This is the five-year record of a Georgia coach — 40-19 overall (a winning percentage of .678) and an SEC record of 25-15 (.625).
This is also the five-year record of a Georgia coach — 45-21 overall (.682) and an SEC record record of 28-12 (.700).
The first represents the entirety of Jim Donnan’s tenure in Athens. The second represents the past five seasons of Mark Richt. As we know, Donnan was fired after losing to Georgia Tech in 2000. (He stuck around to coach — and win — the Oahu Bowl.) Richt remains firmly in place.
Disclaimer: Richt has been a better Georgia coach than Donnan. That’s beyond dispute. Richt has won two SEC titles to Donnan’s none, has taken five teams to the SEC championship game to Donnan’s zero, has led Georgia to three BCS bowls to Donnan’s zero. (He’s also 12-2 against Tech, as opposed to Donnan’s 2-3.)
This isn’t to suggest that Richt should be fired after these five seasons because Donnan was fired after his five. Richt has built up a reservoir of good will, whereas Donnan upraided Loran Smith for asking about cramps. Were I Jere Morehead and Greg McGarity, I would not — repeat, would not — consider firing Richt. That said …
Donnan’s five years came at a time when both Florida/Spurrier and Tennessee/Fulmer were winning not just the SEC East or even the SEC writ large but national championships. (They also came at a time when George O’Leary was coaching Tech.) Richt’s Bulldogs just finished second in a division that saw its third-best team (South Carolina or Florida or Tennessee, take your pick) win six games. By way of contrast, the worst team in the West won six games.
Last year Georgia missed a prime chance, but that loaded team was compromised by injury. This year a lesser Georgia missed an even better chance. Losing Todd Gurley for four games to suspension and then to a knee injury didn’t help, but Georgia was still the more talented team in all three of its strange/stranger/strangest losses.
Had the Bulldogs beaten Florida, they’d have won the SEC East. Had they won the SEC East and then beaten Tech, they’d be no worse than No. 4 in the College Football Playoff rankings. There was no excuse for not beating Florida, the same Florida that fired its coach 15 days later, just as there was no excuse for not winning a game in which they scored the go-ahead touchdown with 18 seconds remaining and the opponent out of timeouts.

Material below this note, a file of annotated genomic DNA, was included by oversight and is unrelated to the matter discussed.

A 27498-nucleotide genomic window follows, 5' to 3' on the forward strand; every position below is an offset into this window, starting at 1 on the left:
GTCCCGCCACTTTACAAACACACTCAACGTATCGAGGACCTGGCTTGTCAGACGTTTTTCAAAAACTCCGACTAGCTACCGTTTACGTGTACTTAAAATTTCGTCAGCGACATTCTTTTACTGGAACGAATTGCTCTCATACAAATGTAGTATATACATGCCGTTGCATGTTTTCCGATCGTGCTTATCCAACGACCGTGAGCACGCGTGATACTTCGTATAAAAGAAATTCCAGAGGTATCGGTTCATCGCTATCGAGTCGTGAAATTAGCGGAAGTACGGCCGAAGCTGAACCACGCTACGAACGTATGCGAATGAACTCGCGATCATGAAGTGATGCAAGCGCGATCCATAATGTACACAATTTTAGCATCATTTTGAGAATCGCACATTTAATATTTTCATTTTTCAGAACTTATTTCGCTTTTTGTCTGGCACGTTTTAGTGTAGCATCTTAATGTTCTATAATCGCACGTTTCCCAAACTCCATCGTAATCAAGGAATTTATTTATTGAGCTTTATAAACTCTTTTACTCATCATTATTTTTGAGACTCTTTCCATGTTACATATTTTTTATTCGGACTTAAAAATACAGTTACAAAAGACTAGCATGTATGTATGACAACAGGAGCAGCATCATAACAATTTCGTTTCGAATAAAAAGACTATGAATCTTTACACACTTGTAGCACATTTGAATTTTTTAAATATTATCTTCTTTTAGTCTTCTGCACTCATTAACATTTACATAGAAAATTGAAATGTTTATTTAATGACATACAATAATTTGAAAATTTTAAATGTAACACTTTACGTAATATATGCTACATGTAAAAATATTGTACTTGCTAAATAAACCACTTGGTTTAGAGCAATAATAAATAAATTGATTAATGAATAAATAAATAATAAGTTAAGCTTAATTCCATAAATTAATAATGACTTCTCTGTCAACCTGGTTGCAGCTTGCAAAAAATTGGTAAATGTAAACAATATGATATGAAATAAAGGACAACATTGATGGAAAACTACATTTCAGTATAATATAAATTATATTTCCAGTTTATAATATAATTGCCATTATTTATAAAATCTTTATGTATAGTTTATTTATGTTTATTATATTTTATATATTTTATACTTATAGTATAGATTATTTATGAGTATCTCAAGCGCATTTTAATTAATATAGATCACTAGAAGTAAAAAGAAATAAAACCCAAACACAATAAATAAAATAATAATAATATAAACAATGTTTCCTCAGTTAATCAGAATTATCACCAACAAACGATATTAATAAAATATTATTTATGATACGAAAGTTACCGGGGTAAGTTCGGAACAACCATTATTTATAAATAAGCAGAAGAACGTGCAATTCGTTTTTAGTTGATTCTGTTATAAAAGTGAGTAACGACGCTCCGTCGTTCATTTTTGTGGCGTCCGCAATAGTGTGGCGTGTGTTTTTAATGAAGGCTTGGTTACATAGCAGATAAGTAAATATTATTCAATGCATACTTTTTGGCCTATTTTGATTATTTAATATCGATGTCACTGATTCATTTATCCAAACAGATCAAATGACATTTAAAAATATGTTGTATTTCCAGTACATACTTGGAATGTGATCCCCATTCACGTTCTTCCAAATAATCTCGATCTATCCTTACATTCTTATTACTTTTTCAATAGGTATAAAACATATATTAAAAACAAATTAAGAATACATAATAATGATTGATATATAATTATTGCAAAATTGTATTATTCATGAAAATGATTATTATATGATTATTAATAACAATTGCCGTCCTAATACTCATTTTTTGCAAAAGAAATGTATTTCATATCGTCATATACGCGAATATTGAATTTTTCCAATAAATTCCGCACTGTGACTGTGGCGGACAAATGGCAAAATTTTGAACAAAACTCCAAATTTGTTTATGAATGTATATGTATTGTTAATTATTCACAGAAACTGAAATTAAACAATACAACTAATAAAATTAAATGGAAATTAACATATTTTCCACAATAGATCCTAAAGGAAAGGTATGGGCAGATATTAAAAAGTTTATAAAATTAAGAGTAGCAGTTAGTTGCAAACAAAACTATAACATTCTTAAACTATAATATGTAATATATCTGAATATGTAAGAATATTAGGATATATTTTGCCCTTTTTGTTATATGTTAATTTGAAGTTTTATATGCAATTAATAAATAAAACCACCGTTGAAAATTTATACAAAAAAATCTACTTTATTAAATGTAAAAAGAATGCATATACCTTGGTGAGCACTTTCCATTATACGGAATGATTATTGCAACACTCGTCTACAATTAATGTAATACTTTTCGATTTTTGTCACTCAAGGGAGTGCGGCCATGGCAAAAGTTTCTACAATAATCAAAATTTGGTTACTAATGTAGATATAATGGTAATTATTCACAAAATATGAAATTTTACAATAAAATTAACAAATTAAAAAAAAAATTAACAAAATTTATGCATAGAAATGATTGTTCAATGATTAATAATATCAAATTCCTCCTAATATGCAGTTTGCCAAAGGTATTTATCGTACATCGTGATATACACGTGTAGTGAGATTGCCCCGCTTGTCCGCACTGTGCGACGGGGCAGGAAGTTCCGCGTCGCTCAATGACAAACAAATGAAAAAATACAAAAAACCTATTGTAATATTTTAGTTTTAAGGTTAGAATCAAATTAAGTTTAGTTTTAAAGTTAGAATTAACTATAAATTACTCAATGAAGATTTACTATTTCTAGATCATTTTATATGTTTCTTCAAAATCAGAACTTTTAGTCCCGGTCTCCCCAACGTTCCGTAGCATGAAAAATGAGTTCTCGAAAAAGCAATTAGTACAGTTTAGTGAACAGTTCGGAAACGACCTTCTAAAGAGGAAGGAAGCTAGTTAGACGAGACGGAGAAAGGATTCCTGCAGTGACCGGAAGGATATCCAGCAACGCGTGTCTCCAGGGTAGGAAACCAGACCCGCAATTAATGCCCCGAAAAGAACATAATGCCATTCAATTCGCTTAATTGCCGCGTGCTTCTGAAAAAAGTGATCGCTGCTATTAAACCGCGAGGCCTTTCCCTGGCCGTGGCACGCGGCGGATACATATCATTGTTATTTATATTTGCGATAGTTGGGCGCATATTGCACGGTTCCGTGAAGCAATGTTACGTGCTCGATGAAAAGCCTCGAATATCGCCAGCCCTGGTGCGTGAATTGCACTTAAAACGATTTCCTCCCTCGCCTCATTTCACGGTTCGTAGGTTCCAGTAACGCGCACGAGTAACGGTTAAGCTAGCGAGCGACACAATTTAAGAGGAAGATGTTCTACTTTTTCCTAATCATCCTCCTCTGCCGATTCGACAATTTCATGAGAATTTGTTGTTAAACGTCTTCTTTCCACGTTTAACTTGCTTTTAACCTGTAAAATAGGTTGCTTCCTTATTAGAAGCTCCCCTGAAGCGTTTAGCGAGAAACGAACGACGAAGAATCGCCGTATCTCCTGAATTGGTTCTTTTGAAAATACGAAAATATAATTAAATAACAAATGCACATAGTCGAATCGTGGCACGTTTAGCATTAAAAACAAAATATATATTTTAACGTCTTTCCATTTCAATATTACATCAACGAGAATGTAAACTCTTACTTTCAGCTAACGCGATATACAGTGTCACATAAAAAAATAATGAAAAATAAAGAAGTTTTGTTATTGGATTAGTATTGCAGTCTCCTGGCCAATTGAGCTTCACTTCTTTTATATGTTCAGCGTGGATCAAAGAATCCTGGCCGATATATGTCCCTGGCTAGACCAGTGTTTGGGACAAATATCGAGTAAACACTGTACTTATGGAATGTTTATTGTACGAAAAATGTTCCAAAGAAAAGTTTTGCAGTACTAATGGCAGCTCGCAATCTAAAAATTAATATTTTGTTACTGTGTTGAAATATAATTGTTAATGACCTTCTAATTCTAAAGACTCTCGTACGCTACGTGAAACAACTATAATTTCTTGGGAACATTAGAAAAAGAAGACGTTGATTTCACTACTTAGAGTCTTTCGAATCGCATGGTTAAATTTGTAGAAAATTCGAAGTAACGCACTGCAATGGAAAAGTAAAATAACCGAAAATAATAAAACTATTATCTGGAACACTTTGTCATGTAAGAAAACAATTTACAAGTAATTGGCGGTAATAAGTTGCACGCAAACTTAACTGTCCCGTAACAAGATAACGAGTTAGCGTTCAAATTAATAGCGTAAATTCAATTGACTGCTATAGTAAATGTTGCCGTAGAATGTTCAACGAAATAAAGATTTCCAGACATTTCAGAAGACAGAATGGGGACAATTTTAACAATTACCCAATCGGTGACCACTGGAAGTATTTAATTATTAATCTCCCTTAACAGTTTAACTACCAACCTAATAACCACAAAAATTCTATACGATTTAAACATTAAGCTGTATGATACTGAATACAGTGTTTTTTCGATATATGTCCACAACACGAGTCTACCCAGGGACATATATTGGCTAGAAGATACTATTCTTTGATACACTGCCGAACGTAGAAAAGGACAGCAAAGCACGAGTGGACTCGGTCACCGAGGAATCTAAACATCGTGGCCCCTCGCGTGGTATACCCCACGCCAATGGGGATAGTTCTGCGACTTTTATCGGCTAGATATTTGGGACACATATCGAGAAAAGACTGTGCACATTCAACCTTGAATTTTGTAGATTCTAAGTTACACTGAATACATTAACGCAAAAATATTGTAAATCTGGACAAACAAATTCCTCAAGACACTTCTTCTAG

According to ESPN Stats & Information, Georgia’s win probability after Malcolm Mitchell’s touchdown catch at 0:18 was 99.8 percent — “the highest win probability this season by a team that wound up losing the game,” ESPN S&I helpfully notes. In sum, you have to try really hard to mess that up. Georgia tried a squib kick that Richt would concede was about the worst call of his career. (Running the ball on the goal line against Auburn in 2001 has been dropped to No. 2.)
Lovie’s Rule: You cannot squib the ball when one reasonable play can yield a reasonable field-goal try. Tech took the ball at its 43 with 13 seconds left. Kicking deep would have forced the Jackets to use more seconds returning it or to start from the 25 after a touchback, in which case Justin Thomas’ 21-yard scramble wouldn’t have gotten them to midfield.
Why is this Lovie’s Rule? In 2008, the Bears scored with 11 seconds remaining to take a one-point lead over the Falcons. Lovie Smith, then coaching the Bears, ordered a squib. Harry Douglas returned it 10 yards to the Falcons’ 44. Six seconds remained. Matt Ryan found Michael Jenkins on the sideline for 26 yards. One second. Jason Elam won it with a 48-yarder.
The Prayer At Jordan-Hare? For Georgia, that was bad luck. This was bad coaching. We can argue forever over whether a play-action pass on first-and-goal from the South Carolina 4 was a good call sabotaged by bad execution, but there’s no debate over kicking short. It was wrong. It gave Tech a chance it shouldn’t have had. (Which isn’t to say Tech didn’t deserve to win. It outplayed Georgia, who essentially did Saturday what the Falcons did against the Browns — lose a game they shouldn’t have won but also shouldn’t have lost.)
In the grand scheme, the Florida loss was more damaging. (It’s the worst loss under Richt.) But losing to Tech — losing after taking the lead at 0:18, losing after blocking a PAT in OT — was utterly apt: Georgia had a great shot to do great things even without Gurley, and it failed.
The kneejerk reaction is to say that next season will be harder, what with Hutson Mason and surely Gurley and probably Leonard Floyd gone, but who in the SEC East looks better than Georgia? South Carolina and Florida went a collective 18-17. Tennessee is getting better but isn’t there yet. Missouri can’t keep this up forever, can it? This season was a muffed chance, but the flip side of the Bulldogs never maximizing their potential is that, the way they recruit, the potential remains.
Which puts Georgia in a strange position. It’s never quite as good as it wants to be, but it’s never bad enough that you can say for certain that another coach would come here and be guaranteed of doing better. (Note: Gus Malzahn just went 8-4 in Year 2 at Auburn.) We can pick at Richt’s failures — heck, we can even compare his record to that of the man he replaced — but there’s always the possibility that next year might be Georgia’s year. And Richt’s.